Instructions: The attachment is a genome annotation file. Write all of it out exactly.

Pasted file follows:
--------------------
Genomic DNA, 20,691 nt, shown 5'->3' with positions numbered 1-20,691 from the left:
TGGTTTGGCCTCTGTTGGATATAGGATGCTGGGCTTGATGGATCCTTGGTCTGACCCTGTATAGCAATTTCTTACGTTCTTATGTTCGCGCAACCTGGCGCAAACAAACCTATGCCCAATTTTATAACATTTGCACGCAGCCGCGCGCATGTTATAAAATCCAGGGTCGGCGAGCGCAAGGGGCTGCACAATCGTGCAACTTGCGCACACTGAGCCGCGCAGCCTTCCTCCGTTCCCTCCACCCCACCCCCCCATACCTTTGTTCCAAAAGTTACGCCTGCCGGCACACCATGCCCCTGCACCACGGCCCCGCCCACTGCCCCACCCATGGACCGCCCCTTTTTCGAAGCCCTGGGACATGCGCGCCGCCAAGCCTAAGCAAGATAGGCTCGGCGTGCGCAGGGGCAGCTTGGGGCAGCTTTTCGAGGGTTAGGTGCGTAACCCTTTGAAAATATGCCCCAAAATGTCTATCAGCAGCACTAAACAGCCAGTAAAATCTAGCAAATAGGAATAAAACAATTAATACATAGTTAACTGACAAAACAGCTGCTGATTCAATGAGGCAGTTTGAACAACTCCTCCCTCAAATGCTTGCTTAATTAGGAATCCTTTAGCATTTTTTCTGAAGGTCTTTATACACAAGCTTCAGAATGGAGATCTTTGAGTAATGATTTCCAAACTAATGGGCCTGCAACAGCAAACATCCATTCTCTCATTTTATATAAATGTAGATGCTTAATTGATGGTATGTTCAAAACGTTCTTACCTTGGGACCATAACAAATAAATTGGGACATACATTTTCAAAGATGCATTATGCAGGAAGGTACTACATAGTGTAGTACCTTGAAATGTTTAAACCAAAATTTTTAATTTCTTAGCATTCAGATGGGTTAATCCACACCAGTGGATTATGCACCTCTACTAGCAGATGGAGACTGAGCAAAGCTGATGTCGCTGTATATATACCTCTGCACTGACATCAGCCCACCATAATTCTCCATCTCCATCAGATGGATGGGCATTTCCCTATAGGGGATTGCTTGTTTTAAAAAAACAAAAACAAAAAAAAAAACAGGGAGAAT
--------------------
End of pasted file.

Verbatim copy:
Genomic DNA, 20,691 nt, shown 5'->3' with positions numbered 1-20,691 from the left:
TGGTTTGGCCTCTGTTGGATATAGGATGCTGGGCTTGATGGATCCTTGGTCTGACCCTGTATAGCAATTTCTTACGTTCTTATGTTCGCGCAACCTGGCGCAAACAAACCTATGCCCAATTTTATAACATTTGCACGCAGCCGCGCGCATGTTATAAAATCCAGGGTCGGCGAGCGCAAGGGGCTGCACAATCGTGCAACTTGCGCACACTGAGCCGCGCAGCCTTCCTCCGTTCCCTCCACCCCACCCCCCCATACCTTTGTTCCAAAAGTTACGCCTGCCGGCACACCATGCCCCTGCACCACGGCCCCGCCCACTGCCCCACCCATGGACCGCCCCTTTTTCGAAGCCCTGGGACATGCGCGCCGCCAAGCCTAAGCAAGATAGGCTCGGCGTGCGCAGGGGCAGCTTGGGGCAGCTTTTCGAGGGTTAGGTGCGTAACCCTTTGAAAATATGCCCCAAAATGTCTATCAGCAGCACTAAACAGCCAGTAAAATCTAGCAAATAGGAATAAAACAATTAATACATAGTTAACTGACAAAACAGCTGCTGATTCAATGAGGCAGTTTGAACAACTCCTCCCTCAAATGCTTGCTTAATTAGGAATCCTTTAGCATTTTTTCTGAAGGTCTTTATACACAAGCTTCAGAATGGAGATCTTTGAGTAATGATTTCCAAACTAATGGGCCTGCAACAGCAAACATCCATTCTCTCATTTTATATAAATGTAGATGCTTAATTGATGGTATGTTCAAAACGTTCTTACCTTGGGACCATAACAAATAAATTGGGACATACATTTTCAAAGATGCATTATGCAGGAAGGTACTACATAGTGTAGTACCTTGAAATGTTTAAACCAAAATTTTTAATTTCTTAGCATTCAGATGGGTTAATCCACACCAGTGGATTATGCACCTCTACTAGCAGATGGAGACTGAGCAAAGCTGATGTCGCTGTATATATACCTCTGCACTGACATCAGCCCACCATAATTCTCCATCTCCATCAGATGGATGGGCATTTCCCTATAGGGGATTGCTTGTTTTAAAAAAACAAAAACAAAAAAAAAAACAGGGAGAAT